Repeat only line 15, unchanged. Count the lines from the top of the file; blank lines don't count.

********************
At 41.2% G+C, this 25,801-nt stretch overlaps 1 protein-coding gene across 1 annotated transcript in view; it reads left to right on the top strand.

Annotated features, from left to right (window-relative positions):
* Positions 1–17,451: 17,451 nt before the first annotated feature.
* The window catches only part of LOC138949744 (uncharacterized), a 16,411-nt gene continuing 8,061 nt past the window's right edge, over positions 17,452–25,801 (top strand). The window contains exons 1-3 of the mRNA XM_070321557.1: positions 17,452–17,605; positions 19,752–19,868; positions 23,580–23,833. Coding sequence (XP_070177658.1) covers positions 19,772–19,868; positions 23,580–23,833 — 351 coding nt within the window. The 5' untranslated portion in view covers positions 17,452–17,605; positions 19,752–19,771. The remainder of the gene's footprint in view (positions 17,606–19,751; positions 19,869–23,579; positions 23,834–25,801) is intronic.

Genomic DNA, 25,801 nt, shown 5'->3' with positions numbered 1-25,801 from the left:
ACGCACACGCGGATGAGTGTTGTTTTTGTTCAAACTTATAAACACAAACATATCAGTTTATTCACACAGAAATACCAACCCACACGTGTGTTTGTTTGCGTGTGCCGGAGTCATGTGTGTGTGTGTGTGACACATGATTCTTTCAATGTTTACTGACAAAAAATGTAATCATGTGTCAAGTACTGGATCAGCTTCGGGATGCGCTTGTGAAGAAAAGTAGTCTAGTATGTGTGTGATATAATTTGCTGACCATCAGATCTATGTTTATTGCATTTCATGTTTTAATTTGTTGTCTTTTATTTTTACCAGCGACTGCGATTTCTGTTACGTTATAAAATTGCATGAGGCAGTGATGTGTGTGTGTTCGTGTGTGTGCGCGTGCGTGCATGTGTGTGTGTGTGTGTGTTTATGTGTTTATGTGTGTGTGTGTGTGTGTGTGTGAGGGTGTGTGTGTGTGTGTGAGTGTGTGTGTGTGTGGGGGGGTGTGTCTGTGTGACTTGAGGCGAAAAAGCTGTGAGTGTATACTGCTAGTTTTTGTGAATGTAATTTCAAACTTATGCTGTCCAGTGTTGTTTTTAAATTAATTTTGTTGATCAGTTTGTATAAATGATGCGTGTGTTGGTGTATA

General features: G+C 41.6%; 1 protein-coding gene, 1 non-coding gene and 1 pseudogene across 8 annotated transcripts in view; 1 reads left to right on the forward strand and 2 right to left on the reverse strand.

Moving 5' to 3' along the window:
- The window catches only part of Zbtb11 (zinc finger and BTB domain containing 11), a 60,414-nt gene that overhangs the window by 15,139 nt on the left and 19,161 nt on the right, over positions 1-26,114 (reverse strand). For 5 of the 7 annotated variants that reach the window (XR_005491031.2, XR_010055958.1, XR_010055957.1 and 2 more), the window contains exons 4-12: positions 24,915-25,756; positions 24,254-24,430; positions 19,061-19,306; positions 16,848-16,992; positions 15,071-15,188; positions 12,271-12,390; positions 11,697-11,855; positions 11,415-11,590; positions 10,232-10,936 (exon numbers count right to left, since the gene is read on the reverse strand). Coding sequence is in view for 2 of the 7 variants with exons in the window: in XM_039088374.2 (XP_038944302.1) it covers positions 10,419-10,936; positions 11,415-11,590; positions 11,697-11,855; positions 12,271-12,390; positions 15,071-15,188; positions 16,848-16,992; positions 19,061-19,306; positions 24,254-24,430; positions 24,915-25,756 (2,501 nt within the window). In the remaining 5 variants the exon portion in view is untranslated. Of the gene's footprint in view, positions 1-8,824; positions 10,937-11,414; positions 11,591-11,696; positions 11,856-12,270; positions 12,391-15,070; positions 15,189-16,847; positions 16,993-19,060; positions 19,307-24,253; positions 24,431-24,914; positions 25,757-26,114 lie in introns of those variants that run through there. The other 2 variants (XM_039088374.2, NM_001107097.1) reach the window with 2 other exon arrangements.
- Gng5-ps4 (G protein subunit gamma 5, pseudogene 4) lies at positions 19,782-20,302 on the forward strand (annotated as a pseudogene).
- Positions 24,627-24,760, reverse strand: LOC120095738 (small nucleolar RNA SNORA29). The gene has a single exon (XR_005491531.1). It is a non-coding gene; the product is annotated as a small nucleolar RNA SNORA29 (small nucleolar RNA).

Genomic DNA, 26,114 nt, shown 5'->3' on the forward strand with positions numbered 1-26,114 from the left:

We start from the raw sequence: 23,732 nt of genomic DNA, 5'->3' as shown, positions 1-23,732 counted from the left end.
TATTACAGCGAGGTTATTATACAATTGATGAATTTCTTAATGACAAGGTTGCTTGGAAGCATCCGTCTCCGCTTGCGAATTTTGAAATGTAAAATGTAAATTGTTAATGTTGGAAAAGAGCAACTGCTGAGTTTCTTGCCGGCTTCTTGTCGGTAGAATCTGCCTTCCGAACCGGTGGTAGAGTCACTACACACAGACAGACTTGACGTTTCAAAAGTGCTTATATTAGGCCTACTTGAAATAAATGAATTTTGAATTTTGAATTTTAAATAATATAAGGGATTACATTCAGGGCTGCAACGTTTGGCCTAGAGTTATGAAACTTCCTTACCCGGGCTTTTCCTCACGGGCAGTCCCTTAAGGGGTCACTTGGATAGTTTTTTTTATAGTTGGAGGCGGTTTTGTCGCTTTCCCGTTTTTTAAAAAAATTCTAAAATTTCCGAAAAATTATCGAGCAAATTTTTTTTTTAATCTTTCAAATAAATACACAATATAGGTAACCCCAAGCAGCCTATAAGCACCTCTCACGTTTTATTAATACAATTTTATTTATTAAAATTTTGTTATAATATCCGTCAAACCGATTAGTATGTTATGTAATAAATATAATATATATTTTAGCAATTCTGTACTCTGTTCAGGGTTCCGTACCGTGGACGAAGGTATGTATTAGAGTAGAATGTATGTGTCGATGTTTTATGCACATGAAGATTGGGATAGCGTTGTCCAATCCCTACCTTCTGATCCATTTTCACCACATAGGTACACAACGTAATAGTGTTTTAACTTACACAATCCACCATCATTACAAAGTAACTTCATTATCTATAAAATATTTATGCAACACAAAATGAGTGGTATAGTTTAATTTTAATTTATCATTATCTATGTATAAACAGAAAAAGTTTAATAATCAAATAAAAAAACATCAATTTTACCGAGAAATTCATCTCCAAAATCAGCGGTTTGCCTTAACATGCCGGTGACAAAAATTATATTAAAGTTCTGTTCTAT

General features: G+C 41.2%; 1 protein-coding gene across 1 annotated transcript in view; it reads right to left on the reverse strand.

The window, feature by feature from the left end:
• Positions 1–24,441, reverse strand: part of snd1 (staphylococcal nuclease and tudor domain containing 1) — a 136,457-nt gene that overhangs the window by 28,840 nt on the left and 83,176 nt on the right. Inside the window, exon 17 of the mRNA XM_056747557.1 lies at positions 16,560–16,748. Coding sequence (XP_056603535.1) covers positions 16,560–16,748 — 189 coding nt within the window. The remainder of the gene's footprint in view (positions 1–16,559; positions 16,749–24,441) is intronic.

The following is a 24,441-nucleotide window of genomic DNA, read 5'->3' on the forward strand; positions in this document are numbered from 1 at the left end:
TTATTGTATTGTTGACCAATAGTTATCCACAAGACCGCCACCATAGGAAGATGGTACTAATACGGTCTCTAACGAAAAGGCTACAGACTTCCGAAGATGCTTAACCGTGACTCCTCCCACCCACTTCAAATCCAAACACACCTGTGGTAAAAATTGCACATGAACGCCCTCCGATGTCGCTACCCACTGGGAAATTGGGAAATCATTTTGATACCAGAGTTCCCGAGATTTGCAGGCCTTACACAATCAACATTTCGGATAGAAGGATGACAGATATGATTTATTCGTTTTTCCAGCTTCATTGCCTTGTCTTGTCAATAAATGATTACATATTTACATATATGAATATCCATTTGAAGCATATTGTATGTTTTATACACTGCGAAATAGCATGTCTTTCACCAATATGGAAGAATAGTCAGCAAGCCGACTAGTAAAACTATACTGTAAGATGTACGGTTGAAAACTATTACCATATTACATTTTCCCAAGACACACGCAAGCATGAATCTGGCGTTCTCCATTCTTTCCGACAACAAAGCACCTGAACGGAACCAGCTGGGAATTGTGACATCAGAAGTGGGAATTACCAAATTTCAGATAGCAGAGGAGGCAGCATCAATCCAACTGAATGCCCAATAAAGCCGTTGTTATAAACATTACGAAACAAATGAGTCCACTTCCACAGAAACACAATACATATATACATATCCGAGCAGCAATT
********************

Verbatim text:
General features: G+C 41.2%; 1 protein-coding gene across 1 annotated transcript in view; it reads right to left on the reverse strand.